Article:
Over 60% of UK employers "pre-screen" candidates before interview stage by checking social media pages. The most popular candidate social media searches among employers were on Facebook & Twitter. Info obtained from a recent survey conducted by CareerBuilder.
It seems logical for an employer to want to know what a candidate is truly like before hiring them, the problem is when it becomes a breach of privacy. Whether the person is a good fit for the company is crucial for an employer, and it's fully understandable to say the data is online already for everybody else to see. The concerning side to the argument is hardly any of the 2000 employers surveyed mentioned LinkedIn as their number one source of candidate information.
Does that mean 60% of companies are only searching for what a candidate is really, really like?
According to EU regulators, searching for a candidate via social media and making a decision to hire them is a breach of EU law. This all comes amidst new guidelines recently released covering data protection. By their rules all employers & recruiters must have some form of legal ground to conduct candidate social media searches. The information obtained must also be relevant to the job itself in some way. The European Union regulators who first proposed this idea are called "The Article 29 Working Party."
New rules will mean any potential candidates must be made fully aware the employer intends to search their social media profiles. Also included is guidelines on accepting friend requests from co-workers or management. This states, an employee, candidate or affiliate of any company does not have to accept any friend requests they don't want.
How will new rules affect Recruitment Agencies & Employers?
Most agencies would send a candidate CV to a prospecting employer without the contact information included. This historically prevented the employer from cutting out the middle man and going direct to the candidate. Given the rise of social media, it has become easier than ever to find out the face behind the CV. A crude tactic bypassing the middle man, the bane of any recruiters sin list. Given current recruitment agency fees you can only imagine that new rules will favour recruitment agencies in the above situation. Some agencies don't provide a name now in fear of candidate social media searches.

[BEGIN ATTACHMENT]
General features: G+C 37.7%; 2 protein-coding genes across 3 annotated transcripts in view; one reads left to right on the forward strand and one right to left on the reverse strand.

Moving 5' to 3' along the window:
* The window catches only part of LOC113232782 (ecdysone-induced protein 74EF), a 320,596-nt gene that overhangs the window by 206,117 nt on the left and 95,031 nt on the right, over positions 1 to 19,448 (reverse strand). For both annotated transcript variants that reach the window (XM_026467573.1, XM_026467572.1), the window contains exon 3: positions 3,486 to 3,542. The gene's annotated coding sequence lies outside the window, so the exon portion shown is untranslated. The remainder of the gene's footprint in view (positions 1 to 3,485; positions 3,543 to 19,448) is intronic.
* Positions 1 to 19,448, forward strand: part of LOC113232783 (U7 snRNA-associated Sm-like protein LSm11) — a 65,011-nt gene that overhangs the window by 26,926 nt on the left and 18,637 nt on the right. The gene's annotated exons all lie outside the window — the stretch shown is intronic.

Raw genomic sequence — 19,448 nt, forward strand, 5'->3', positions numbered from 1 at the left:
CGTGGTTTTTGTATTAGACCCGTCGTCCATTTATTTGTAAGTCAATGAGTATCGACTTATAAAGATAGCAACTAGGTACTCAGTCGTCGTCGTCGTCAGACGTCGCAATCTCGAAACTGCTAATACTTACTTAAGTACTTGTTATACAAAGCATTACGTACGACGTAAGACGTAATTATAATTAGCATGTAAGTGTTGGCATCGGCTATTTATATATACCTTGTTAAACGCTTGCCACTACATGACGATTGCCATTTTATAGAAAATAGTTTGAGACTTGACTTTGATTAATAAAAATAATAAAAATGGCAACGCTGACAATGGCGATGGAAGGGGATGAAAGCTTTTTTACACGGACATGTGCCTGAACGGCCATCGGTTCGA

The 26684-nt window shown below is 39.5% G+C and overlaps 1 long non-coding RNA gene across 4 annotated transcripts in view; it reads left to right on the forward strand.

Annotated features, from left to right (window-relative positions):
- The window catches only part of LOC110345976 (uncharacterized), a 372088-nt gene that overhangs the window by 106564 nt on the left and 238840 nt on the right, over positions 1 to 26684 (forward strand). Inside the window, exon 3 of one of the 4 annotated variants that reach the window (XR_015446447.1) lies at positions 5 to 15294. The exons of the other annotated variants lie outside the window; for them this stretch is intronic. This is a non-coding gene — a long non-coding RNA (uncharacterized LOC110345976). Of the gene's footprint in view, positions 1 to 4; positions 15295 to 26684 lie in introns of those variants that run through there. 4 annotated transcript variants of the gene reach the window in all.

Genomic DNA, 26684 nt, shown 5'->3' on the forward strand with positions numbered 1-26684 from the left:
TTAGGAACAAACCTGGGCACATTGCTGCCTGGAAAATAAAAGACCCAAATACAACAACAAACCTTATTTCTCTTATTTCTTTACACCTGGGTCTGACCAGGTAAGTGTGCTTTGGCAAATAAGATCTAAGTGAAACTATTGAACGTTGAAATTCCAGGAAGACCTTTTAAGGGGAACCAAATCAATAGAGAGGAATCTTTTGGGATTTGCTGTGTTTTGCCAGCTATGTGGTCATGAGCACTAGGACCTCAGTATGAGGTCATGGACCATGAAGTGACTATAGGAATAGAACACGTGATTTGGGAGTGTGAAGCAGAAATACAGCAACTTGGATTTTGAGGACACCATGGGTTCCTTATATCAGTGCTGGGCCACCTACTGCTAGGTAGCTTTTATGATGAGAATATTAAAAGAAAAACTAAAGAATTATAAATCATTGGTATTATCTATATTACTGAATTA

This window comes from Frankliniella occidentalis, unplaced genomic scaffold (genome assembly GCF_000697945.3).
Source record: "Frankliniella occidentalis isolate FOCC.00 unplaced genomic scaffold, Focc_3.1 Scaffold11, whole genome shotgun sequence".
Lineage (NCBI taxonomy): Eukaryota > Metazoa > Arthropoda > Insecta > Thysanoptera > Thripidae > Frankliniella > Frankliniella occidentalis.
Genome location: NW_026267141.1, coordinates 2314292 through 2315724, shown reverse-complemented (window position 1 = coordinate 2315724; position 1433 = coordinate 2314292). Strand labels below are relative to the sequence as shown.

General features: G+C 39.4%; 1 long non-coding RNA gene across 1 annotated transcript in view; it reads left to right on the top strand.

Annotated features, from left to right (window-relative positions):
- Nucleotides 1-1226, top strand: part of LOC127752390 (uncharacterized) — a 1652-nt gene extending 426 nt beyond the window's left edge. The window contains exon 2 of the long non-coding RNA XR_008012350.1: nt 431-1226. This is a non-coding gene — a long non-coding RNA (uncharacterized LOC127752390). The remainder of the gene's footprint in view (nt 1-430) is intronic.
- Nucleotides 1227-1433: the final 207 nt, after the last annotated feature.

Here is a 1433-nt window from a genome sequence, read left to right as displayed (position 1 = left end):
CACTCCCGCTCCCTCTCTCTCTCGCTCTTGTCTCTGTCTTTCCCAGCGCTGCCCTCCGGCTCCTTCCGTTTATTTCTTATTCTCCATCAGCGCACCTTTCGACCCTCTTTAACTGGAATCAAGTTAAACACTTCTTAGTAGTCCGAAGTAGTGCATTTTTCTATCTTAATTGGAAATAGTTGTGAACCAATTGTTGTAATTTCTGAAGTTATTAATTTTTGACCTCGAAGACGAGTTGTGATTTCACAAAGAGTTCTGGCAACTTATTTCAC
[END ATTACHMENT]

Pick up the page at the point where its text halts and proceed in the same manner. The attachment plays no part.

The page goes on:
The term "legal ground" surely cannot mean an application to the courts, only to see what your last interviewee really means by "i like to socialise with friends"
What else will be changing?
Included in the legislation is the need for a mandatory data protection officer in every single large corporation. This person is responsible for protecting the data of the company and it's customers. If not followed correctly, the business could incur a fine of up to 4% of global turnover, or €20 million.
While some rules may seem a little bit out there, others are more realistic. The EU also plan to ban any wearable devices given to employees to monitor their health, location or any other personal or work related details. It may still be illegal even if an employee agreed to wearing the technology. This is claimed because of the uneven balance of power & obligation between employee and employer.
Using key logging software to monitor staffs key strokes, activities and site visits is also covered under guidelines. Both would become illegal even if an employee is working from home.